Air France-KLM to partner with Etihad? - If you can’t beat them, join them
Enfin, si vous ne pouvez pas les battre, joignez-les …. After adopting one of the most aggressive stances against the Gulf carriers, Air France-KLM is to conclude an apparently substantial codeshare agreement with Etihad, according to a news report from Le Figaro yesterday.
It seems that Air France, now under a new CEO, Alexander Juniac, may have had a change of heart. Just over a year ago, Jean-Cyril Spinetta, CEO of the combined Air France-KLM group, told the newspaper: "The Gulf companies are killing our industry."
And Pierre-Henri Gourgeon, Air France’s former DG strenuously maintained to anyone who would listen that the Gulf carriers were indulging in unfair competition, being (unlike Air France) subsidised by their governments. Shortly before he left Air France, M. Gourgeon told Bloomberg, in Oct-2011, that Europe is “at the crossroads of international air travel, and this is a role we need to value and defend.”
Now however, even if the reports of a new codeshare are overblown, merely the fact that Air France is even dealing with one of the main invaders takes on a major significance. It could help tilt the always-uneven playing field even further.
Emirates, and more recently Etihad and Qatar Airways, have begun to transform global aviation, using a new model tailored around holistic national aviation policies that positioned the airline at the centre of an airport, tourism and economic planning design. From their unique geographic situation, they are now able to meet a large proportion of global air travel demand by flying one-stop over the gulf. In doing so they have created a new aviation centre of gravity in the region.
All this has been particularly threatening to the legacy airlines of Europe, which similarly, over many years, had gained their powerful sixth freedom operating positions through a combination of subsidy and protection That these sixth freedom roles are now being seriously challenged – with little clear path to retaining their traditional traffic flows – has prompted “strategies” consisting mainly of trying to slow the process of liberalisation.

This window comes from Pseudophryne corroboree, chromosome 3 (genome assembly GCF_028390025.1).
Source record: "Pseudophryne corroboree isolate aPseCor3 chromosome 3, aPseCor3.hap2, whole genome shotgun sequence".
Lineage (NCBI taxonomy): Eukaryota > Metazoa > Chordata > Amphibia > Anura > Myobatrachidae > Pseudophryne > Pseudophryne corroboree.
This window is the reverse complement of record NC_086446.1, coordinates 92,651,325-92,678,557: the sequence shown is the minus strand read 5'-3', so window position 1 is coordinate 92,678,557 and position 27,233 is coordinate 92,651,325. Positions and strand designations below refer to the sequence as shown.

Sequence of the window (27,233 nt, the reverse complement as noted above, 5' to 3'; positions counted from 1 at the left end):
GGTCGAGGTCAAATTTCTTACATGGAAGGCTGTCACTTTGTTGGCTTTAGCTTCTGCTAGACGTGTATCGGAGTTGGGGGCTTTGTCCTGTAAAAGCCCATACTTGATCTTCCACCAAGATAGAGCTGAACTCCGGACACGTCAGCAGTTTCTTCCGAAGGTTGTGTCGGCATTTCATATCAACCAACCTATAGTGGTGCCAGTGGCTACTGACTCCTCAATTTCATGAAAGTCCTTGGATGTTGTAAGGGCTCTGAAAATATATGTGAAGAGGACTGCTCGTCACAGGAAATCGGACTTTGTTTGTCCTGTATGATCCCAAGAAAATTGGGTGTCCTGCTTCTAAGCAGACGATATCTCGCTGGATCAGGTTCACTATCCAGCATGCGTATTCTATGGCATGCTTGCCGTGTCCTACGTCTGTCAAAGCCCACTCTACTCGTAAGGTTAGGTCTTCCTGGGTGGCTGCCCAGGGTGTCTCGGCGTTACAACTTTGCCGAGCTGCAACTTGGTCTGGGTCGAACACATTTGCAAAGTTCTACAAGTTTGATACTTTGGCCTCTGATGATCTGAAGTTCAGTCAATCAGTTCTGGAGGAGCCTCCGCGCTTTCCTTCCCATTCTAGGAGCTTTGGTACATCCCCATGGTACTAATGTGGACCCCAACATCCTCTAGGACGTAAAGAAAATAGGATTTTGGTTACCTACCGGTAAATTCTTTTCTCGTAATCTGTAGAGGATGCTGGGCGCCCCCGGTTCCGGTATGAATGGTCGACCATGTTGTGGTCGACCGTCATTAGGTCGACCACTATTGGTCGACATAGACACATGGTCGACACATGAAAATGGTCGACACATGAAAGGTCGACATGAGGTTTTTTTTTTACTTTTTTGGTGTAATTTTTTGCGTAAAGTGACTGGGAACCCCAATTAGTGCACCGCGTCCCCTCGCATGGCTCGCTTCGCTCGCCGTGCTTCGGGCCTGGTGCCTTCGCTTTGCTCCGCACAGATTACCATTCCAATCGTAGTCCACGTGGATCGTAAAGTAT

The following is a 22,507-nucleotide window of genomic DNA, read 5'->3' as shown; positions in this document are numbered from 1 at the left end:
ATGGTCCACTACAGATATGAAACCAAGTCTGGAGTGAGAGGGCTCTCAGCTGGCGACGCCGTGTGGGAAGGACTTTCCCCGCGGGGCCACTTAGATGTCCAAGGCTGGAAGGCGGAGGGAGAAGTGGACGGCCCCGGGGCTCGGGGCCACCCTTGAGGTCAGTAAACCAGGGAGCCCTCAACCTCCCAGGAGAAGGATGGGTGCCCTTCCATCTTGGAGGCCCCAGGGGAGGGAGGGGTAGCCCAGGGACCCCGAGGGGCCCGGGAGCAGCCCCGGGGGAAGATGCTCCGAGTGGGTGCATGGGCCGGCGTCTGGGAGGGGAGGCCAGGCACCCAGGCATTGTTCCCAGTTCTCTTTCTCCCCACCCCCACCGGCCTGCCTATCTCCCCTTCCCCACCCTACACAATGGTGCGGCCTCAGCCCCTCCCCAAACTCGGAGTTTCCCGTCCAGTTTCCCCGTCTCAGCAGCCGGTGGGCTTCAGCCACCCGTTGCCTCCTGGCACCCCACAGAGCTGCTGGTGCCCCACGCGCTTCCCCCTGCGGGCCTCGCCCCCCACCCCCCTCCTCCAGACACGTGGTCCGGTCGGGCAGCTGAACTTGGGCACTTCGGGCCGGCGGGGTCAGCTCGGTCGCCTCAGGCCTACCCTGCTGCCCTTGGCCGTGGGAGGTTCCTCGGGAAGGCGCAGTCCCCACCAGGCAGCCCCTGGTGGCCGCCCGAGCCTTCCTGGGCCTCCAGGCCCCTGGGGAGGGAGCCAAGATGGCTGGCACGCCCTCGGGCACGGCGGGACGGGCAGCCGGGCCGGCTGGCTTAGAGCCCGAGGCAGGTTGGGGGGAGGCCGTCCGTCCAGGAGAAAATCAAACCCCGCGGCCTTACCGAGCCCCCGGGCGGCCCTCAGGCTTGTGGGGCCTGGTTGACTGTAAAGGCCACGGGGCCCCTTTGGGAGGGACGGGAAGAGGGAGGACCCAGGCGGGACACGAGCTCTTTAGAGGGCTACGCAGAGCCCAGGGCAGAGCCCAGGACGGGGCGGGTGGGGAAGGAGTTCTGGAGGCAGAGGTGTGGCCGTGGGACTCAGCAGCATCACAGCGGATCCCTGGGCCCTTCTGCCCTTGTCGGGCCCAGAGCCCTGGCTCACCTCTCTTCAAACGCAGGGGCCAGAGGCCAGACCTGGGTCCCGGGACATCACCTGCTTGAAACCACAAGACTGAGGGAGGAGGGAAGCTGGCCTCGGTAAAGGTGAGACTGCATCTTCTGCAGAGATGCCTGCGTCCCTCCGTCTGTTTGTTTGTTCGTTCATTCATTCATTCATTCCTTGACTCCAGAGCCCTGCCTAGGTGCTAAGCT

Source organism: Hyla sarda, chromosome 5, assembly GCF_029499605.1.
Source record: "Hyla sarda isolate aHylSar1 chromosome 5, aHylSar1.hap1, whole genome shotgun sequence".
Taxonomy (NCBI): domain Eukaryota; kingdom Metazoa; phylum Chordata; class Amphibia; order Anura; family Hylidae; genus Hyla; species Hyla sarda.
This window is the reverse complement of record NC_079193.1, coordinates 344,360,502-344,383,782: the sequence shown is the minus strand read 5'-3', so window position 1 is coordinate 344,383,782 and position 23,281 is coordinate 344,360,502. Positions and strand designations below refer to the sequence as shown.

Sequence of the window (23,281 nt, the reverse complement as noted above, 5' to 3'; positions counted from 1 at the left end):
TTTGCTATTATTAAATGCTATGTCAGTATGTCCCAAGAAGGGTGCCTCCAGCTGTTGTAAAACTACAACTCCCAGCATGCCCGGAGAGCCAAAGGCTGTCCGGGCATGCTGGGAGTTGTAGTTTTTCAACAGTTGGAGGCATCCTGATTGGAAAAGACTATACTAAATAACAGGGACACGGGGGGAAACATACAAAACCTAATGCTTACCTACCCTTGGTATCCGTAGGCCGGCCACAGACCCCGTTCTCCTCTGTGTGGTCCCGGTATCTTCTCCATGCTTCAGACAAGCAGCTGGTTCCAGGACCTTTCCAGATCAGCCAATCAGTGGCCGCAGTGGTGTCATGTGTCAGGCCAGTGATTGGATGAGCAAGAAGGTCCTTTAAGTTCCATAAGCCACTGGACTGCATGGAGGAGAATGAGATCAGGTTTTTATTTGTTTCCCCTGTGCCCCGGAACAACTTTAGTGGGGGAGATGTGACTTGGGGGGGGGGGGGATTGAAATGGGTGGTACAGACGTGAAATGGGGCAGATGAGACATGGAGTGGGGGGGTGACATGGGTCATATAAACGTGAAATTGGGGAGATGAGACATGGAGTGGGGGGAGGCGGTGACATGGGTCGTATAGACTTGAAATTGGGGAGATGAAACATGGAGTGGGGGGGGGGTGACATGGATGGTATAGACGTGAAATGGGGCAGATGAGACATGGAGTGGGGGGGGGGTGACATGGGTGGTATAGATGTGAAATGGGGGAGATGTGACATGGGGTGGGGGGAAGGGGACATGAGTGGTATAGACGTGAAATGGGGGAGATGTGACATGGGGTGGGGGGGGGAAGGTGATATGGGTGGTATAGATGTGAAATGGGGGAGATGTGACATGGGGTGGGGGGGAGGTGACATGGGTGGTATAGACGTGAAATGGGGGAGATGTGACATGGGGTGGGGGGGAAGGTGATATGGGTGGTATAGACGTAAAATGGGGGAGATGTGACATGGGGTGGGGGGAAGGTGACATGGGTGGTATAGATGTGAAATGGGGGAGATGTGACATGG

The timing of the Gulf carriers’ rise is unfortunate because the Europeans are also being attacked from within, as powerful and lower cost LCCs like Ryanair and easyJet – but also newer rivals like Norwegian and airberlin – strike at their shorthaul spokes.
Meanwhile, too the European airlines are being seriously handicapped by unhelpful attitudes of the EU and most governments, seemingly more interested in taxing their airlines out of business, preventing airport expansion and imposing new regulations on a weekly basis – at the same time as perpetuating a costly and highly inefficient airways system. And internally, the legacy airlines’ unions are largely unwilling to introduce efficiencies that would help reduce costs. The legacy majors might justly feel they are on a hiding to nothing these days.
On the other hand, from its outset, a little over eight years ago, Etihad Airways has enjoyed an enlightened government’s attitude to developing infrastructure, as well as encouraging an open skies approach which opens access to diverse new markets, all within a comprehensive economic strategy. Full service it is; legacy it is not. The carrier, under CEO James Hogan’s leadership, has from the start also actively pursued a strategy of developing a diverse network of interline agreements, codeshares and partnership agreements.
Then last year it took its ownership stake in airberlin to 29.2%, becoming the European carrier’s largest single shareholding and entering an extensive alliance agreement with the carrier. Earlier this year, Etihad took a 40% stake in the troubled Air Seychelles. It also has a major alliance agreement with Virgin Australia.
These partnership moves are in contrast to the Europeans’ “real” enemy – Emirates – whose inroads into Europe have stung the big legacies to the quick, but which prefers an organic approach to its expansion. Partly this is intentional, although there are areas where the established airlines are closing them out of codesharing partnerships or from establishing joint frequent flyer programmes.
Now, as details emerge of the new Air France-KLM and Etihad relationship, the repercussions are likely to spread across the world. It was always going to be a threat to the other legacies if one of their number broke ranks and engaged with one of the new breed. Last year Lufthansa came close to an agreement with Etihad and British Airways toyed with the idea. But few would have expected Air France to be in the vanguard.